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Monday, March 10, 2008

Breath test doesn't pass the smell test right now

The following is the full-text of this week's editor column from Minnesota Lawyer, which we are making available to our blog readers as a special extra.

There is a place where defendants have gone to prison based upon evidence that cannot be verified; where lawyers’ attempts to find out the source of this incriminating evidence have been completely rebuffed; and where the courts have been powerless to help.

No, I don’t mean Guantanamo Bay, Iraq or Pakistan — the place I am talking referring to is Minnesota.Ladies and gentlemen, in the companies behaving badly category, I submit for your consideration Kentucky-based CMI Inc., maker of the breath-testing device used to ascertain whether Minnesota drivers are drunk.

Pursuant to an exclusive contract with the state, CMI developed a specialized version of its device for use in Minnesota — the Intoxilyzer 5000EN. For the last decade or so, the device has furnished evidence that has been used to convict countless suspected drunk drivers. The only problem is that none of the defendants, lawyers, judges or jurors involved in the cases had the least idea how this magical machine works.You blow into it, and it pumps out a number. If it’s a .07, you go on your merry way. But if it’s a .08, your life just went into the crapper. It would be nice to have some way of checking to see how those numbers are being generated, wouldn’t it?

Some DUI defense lawyers thought so. In 1996, they began demanding the source code, which would allow them to see how the machine came up with those handy-dandy numbers. But CMI would have none of it. The company fought tooth-and-nail against providing the information, which it maintained was proprietary. The company has even reportedly flouted more than 100 court orders requiring it to produce the source code despite a provision in its contract requiring it to furnish such information when required to do so. (Not to mention the copyrights belong to the state under the development agreement for the Intoxilyzer 5000EN.)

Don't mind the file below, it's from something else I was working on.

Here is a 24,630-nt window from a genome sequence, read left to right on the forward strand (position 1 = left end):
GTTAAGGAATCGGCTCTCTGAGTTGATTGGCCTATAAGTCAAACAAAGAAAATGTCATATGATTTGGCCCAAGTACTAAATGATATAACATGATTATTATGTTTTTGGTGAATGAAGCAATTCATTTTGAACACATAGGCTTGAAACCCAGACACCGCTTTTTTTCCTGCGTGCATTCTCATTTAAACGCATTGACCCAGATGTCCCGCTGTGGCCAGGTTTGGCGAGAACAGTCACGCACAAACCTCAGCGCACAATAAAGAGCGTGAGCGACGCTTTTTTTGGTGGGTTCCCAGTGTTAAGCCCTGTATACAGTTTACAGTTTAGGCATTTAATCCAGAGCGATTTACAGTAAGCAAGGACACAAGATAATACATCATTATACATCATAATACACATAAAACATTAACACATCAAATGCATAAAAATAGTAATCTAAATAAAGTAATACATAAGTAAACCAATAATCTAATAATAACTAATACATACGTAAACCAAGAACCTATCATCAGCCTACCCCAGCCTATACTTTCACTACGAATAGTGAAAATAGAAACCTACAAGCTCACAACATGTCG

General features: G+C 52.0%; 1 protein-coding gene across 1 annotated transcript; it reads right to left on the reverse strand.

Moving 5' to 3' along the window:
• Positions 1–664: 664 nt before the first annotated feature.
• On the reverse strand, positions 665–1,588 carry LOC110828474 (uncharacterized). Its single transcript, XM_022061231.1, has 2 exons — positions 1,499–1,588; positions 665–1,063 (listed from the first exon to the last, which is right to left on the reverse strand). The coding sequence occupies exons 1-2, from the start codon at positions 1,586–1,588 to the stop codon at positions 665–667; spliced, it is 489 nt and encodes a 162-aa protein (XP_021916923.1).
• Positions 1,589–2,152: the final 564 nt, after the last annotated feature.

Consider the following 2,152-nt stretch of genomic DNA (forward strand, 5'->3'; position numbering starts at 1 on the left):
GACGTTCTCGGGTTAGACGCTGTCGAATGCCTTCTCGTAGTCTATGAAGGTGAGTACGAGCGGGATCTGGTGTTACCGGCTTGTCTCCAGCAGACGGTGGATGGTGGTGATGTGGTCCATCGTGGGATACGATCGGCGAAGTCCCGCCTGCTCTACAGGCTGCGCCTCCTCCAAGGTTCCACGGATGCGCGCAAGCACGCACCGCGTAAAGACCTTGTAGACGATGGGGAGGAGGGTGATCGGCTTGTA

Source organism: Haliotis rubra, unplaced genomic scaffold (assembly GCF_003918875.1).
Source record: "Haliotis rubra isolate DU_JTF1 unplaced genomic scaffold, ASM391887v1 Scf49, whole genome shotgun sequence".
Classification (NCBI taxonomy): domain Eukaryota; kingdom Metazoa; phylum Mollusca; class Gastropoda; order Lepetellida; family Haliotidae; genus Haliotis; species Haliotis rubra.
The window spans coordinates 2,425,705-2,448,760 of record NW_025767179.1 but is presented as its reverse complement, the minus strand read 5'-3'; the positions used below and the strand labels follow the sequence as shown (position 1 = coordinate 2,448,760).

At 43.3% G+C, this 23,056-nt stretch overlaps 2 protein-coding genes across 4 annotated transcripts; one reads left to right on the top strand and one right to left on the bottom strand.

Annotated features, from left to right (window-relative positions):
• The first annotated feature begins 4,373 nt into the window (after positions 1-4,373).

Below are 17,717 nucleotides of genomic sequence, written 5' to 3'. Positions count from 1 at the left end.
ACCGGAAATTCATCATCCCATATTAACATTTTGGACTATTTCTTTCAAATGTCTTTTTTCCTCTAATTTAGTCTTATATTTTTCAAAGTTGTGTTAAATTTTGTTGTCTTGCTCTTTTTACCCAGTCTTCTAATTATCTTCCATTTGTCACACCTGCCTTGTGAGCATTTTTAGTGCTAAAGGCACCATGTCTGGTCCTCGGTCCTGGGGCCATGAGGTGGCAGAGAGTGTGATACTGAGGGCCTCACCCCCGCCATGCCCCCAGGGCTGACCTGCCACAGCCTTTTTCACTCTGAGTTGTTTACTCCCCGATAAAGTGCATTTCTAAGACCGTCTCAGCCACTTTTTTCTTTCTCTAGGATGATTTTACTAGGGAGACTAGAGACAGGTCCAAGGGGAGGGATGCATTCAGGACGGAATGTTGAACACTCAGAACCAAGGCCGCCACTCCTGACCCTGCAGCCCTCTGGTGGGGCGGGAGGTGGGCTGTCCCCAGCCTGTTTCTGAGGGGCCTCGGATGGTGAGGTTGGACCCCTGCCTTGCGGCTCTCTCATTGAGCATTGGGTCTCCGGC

Now keep in mind, we are not talking here about an effort to find out what’s inside the special sauce on a Big Mac or what gives Coca Cola that extra zip. This is an attempt to find out whether or not the evidence we have been using to send people to jail is accurate.Should we accept a simple “trust us” from a company that defies our courts?

Fortunately, the state of Minnesota no longer thinks so. Last week, the state filed suit in federal court against CMI, alleging that the company had breached its contract and engaged in copyright infringement. The state seeks monetary damages and a much-overdue copy of the source code.

“CMI’s refusal to turn over the source code has placed the outcome of numerous impaired driving-related cases in jeopardy, has forced the State to incur substantial expenses, and may force the state to replace its entire fleet of evidentiary breath testing instruments,” the state says in its complaint.

Hopefully, when and if CMI finally does produce the source code, it will turn out to have a scientific reliability above that of a divining rod or a “Magic 8 Ball.” In the meantime, more and more jurisdictions will likely switch to urine and blood tests to determine the sobriety of drivers. I, for one, don’t blame them. At present, something stinks about the breath test.


Anonymous said...

Do you have a link to the Complaint?

Mark Cohen, editor said...

For a fax copy of the complaint, please contact Minnesota Lawyer associate editor Barbara Jones at ((612) 584-1543 -- or by e-mail at:barbara.jones@minnlawyer.com.

Please provide your fax number.